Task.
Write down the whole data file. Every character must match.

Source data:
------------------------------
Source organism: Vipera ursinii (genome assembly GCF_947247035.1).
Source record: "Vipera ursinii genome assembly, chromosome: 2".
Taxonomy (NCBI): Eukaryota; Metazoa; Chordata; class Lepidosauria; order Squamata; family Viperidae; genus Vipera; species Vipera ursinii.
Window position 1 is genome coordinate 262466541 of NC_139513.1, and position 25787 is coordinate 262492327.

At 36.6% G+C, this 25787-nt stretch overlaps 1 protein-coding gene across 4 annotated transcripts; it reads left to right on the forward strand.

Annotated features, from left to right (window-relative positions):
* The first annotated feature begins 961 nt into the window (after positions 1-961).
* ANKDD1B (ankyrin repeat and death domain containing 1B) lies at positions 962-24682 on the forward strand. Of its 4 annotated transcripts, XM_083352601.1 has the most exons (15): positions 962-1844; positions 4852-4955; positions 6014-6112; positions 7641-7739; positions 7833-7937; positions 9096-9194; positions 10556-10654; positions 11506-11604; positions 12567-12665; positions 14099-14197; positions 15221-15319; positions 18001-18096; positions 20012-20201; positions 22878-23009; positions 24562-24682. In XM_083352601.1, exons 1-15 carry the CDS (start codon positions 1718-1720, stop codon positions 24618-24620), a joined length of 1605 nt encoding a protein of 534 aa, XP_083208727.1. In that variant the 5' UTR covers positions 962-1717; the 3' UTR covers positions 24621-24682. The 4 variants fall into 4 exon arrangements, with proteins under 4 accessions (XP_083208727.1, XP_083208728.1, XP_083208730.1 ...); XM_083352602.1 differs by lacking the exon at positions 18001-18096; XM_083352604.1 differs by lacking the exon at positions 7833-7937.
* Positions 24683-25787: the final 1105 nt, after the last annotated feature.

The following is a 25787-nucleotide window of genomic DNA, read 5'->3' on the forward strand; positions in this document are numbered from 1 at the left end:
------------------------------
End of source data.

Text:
Source organism: Vipera ursinii (genome assembly GCF_947247035.1).
Source record: "Vipera ursinii genome assembly, chromosome: 2".
Taxonomy (NCBI): Eukaryota; Metazoa; Chordata; class Lepidosauria; order Squamata; family Viperidae; genus Vipera; species Vipera ursinii.
Window position 1 is genome coordinate 262466541 of NC_139513.1, and position 25787 is coordinate 262492327.

At 36.6% G+C, this 25787-nt stretch overlaps 1 protein-coding gene across 4 annotated transcripts; it reads left to right on the forward strand.

Annotated features, from left to right (window-relative positions):
* The first annotated feature begins 961 nt into the window (after positions 1-961).
* ANKDD1B (ankyrin repeat and death domain containing 1B) lies at positions 962-24682 on the forward strand. Of its 4 annotated transcripts, XM_083352601.1 has the most exons (15): positions 962-1844; positions 4852-4955; positions 6014-6112; positions 7641-7739; positions 7833-7937; positions 9096-9194; positions 10556-10654; positions 11506-11604; positions 12567-12665; positions 14099-14197; positions 15221-15319; positions 18001-18096; positions 20012-20201; positions 22878-23009; positions 24562-24682. In XM_083352601.1, exons 1-15 carry the CDS (start codon positions 1718-1720, stop codon positions 24618-24620), a joined length of 1605 nt encoding a protein of 534 aa, XP_083208727.1. In that variant the 5' UTR covers positions 962-1717; the 3' UTR covers positions 24621-24682. The 4 variants fall into 4 exon arrangements, with proteins under 4 accessions (XP_083208727.1, XP_083208728.1, XP_083208730.1 ...); XM_083352602.1 differs by lacking the exon at positions 18001-18096; XM_083352604.1 differs by lacking the exon at positions 7833-7937.
* Positions 24683-25787: the final 1105 nt, after the last annotated feature.

The following is a 25787-nucleotide window of genomic DNA, read 5'->3' on the forward strand; positions in this document are numbered from 1 at the left end: